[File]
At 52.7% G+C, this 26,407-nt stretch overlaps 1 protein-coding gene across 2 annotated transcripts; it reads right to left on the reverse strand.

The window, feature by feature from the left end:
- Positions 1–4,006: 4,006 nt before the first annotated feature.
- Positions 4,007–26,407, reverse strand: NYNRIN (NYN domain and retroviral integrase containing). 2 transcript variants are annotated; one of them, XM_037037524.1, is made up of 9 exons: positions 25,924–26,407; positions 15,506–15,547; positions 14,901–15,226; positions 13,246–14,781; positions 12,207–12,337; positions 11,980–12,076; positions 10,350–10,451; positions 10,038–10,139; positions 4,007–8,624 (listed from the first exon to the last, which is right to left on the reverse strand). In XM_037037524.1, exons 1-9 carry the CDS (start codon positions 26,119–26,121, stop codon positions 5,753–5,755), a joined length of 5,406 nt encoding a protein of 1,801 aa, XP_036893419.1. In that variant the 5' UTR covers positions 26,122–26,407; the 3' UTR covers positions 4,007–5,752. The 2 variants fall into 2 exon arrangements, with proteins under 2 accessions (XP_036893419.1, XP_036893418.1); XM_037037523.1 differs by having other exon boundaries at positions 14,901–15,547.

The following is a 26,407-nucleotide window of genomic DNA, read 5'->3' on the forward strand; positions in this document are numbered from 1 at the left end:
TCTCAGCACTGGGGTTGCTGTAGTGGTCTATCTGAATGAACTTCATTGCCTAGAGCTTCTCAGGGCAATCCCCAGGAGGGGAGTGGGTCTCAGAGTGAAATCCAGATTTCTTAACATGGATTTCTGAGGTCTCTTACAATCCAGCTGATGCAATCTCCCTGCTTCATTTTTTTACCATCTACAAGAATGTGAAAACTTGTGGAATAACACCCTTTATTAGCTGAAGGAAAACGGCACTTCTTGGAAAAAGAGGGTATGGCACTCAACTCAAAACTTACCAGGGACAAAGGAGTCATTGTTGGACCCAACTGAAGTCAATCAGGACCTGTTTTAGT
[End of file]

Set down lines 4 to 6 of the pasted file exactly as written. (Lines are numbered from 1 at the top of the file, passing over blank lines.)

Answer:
- Positions 4,007–26,407, reverse strand: NYNRIN (NYN domain and retroviral integrase containing). 2 transcript variants are annotated; one of them, XM_037037524.1, is made up of 9 exons: positions 25,924–26,407; positions 15,506–15,547; positions 14,901–15,226; positions 13,246–14,781; positions 12,207–12,337; positions 11,980–12,076; positions 10,350–10,451; positions 10,038–10,139; positions 4,007–8,624 (listed from the first exon to the last, which is right to left on the reverse strand). In XM_037037524.1, exons 1-9 carry the CDS (start codon positions 26,119–26,121, stop codon positions 5,753–5,755), a joined length of 5,406 nt encoding a protein of 1,801 aa, XP_036893419.1. In that variant the 5' UTR covers positions 26,122–26,407; the 3' UTR covers positions 4,007–5,752. The 2 variants fall into 2 exon arrangements, with proteins under 2 accessions (XP_036893419.1, XP_036893418.1); XM_037037523.1 differs by having other exon boundaries at positions 14,901–15,547.

The following is a 26,407-nucleotide window of genomic DNA, read 5'->3' on the forward strand; positions in this document are numbered from 1 at the left end:
TCTCAGCACTGGGGTTGCTGTAGTGGTCTATCTGAATGAACTTCATTGCCTAGAGCTTCTCAGGGCAATCCCCAGGAGGGGAGTGGGTCTCAGAGTGAAATCCAGATTTCTTAACATGGATTTCTGAGGTCTCTTACAATCCAGCTGATGCAATCTCCCTGCTTCATTTTTTTACCATCTACAAGAATGTGAAAACTTGTGGAATAACACCCTTTATTAGCTGAAGGAAAACGGCACTTCTTGGAAAAAGAGGGTATGGCACTCAACTCAAAACTTACCAGGGACAAAGGAGTCATTGTTGGACCCAACTGAAGTCAATCAGGACCTGTTTTAGT